1887
Volume 45, Issue 3
  • ISSN 0272-2690
  • E-ISSN: 1569-9889
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Abstract

Abstract

With the emergence of the notion of Standard Quebec French, debates about linguistic usage in Quebec are today largely shaped by two competing normative models: an exonorm defined for all intents and purposes in France and an endonorm reflecting socially acceptable usage as determined by Quebec­ers themselves. While language attitude research has provided some indication of the normative preferences of ordinary Quebec­ers, the picture remains largely ambiguous. This article seeks to provide some clarity through a reconceptualisation of language attitudes intended to specifically elicit value judgments on norm setting and enforcement. Building on research in political philosophy and theory, it further develops the notion of ‘pluricentric linguistic justice’, proposed as a tool for assessing questions of authority and legitimacy concerning French in Quebec. It then presents the results of an empirical exploration of this notion focused on the attitudes of a sample of franco­phone Quebec­ers towards endonormativity, including as a function of key social variables. The study represents an innovative attempt to develop and test a methodological instrument for interrogating questions of linguistic justice in pluricentric settings more broadly.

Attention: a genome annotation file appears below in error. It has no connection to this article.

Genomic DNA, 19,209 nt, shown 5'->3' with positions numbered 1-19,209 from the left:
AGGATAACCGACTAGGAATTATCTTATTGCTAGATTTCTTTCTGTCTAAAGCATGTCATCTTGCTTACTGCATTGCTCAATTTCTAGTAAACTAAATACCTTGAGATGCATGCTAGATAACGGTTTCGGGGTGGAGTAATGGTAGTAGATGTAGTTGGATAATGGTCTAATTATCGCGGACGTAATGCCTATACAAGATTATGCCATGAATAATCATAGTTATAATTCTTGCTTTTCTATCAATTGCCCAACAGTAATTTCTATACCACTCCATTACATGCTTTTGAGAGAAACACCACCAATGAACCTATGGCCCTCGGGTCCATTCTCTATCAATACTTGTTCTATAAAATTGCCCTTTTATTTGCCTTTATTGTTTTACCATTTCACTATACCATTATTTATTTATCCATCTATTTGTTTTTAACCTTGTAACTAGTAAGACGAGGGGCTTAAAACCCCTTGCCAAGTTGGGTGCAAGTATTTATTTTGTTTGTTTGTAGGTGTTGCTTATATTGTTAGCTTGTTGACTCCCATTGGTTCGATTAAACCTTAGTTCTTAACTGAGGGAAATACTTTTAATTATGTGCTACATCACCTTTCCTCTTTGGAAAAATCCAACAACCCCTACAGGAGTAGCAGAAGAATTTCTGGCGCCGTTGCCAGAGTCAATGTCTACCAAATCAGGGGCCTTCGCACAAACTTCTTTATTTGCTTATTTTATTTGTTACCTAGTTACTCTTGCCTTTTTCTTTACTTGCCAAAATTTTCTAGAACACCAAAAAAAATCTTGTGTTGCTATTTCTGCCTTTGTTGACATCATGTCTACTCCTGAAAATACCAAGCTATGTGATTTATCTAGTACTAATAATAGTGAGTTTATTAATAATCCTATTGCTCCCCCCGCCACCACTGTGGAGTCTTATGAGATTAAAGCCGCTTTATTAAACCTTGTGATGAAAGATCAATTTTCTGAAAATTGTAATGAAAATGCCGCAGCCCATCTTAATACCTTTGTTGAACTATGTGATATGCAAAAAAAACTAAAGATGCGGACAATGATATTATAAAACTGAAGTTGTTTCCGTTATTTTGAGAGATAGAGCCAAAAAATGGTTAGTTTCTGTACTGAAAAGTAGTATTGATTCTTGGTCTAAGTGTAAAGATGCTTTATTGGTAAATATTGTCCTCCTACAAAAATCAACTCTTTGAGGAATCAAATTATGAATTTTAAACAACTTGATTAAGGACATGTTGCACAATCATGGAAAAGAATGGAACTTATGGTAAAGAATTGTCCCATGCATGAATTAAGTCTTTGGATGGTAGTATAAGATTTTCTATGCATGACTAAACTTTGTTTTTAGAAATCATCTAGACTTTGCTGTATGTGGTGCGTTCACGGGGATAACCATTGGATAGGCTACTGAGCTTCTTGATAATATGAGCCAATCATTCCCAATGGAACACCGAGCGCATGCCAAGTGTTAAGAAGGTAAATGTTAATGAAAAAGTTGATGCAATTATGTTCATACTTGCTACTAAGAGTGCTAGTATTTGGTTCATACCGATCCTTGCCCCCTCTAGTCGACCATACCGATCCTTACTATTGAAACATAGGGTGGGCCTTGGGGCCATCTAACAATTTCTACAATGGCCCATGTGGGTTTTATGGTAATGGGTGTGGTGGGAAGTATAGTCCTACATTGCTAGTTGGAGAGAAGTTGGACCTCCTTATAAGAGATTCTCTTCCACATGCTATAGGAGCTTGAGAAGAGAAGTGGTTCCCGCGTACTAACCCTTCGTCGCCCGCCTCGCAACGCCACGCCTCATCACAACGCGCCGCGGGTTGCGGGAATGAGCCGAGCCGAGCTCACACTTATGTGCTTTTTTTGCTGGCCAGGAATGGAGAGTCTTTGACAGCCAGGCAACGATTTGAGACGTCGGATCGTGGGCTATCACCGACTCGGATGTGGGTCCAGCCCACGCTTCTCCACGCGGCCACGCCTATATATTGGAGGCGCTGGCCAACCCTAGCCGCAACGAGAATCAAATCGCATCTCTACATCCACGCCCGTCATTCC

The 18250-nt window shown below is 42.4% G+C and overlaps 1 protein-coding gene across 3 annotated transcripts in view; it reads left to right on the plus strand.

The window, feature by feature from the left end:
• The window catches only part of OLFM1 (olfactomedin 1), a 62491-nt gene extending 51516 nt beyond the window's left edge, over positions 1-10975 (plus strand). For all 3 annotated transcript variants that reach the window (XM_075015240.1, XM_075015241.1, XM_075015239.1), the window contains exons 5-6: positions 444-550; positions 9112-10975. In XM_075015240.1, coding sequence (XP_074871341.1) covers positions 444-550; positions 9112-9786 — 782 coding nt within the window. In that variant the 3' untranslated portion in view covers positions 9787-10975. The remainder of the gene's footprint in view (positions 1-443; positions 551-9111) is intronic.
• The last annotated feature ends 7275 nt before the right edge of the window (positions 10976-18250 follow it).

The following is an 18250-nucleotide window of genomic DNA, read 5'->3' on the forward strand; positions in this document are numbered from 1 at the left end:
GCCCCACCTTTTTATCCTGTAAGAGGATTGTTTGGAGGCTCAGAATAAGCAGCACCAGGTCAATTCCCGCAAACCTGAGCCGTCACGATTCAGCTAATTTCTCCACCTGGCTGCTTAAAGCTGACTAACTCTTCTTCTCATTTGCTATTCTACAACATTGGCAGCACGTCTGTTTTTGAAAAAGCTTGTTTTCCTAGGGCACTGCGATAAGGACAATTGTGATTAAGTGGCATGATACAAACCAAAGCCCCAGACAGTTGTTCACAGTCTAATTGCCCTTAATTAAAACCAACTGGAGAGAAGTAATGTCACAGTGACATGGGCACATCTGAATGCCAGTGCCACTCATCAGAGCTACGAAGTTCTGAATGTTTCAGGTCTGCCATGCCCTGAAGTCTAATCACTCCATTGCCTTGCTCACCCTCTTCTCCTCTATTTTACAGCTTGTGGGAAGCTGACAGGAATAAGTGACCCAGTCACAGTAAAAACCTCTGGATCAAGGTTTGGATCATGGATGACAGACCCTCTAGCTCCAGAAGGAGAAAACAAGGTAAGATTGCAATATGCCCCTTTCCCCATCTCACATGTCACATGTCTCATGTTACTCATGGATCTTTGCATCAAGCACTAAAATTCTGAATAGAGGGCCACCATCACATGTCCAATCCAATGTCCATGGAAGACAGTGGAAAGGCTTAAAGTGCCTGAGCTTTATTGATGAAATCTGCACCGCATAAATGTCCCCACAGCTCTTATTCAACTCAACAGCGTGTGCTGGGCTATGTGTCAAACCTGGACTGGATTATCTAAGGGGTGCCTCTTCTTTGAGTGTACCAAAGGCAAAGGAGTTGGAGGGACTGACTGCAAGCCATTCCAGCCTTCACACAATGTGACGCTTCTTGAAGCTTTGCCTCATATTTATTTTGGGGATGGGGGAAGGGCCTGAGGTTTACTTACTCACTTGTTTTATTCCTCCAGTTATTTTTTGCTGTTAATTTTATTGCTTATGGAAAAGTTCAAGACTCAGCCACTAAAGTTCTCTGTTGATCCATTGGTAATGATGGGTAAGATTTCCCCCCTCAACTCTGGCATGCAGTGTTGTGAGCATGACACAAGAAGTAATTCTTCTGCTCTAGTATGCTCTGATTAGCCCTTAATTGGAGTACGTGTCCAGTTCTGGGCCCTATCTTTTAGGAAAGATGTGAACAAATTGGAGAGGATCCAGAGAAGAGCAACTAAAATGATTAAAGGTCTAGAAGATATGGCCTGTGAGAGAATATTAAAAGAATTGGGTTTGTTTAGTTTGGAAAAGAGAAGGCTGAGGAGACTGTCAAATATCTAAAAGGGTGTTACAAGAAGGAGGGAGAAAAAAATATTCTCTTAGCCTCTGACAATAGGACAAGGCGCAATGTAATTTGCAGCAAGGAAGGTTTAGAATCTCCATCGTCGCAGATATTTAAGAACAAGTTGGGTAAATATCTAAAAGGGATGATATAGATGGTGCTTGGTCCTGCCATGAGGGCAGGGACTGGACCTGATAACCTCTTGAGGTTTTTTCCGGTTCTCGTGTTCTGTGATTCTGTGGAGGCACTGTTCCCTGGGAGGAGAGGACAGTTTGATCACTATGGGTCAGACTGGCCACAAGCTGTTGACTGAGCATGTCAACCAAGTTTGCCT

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2022-02-28
2022-05-18
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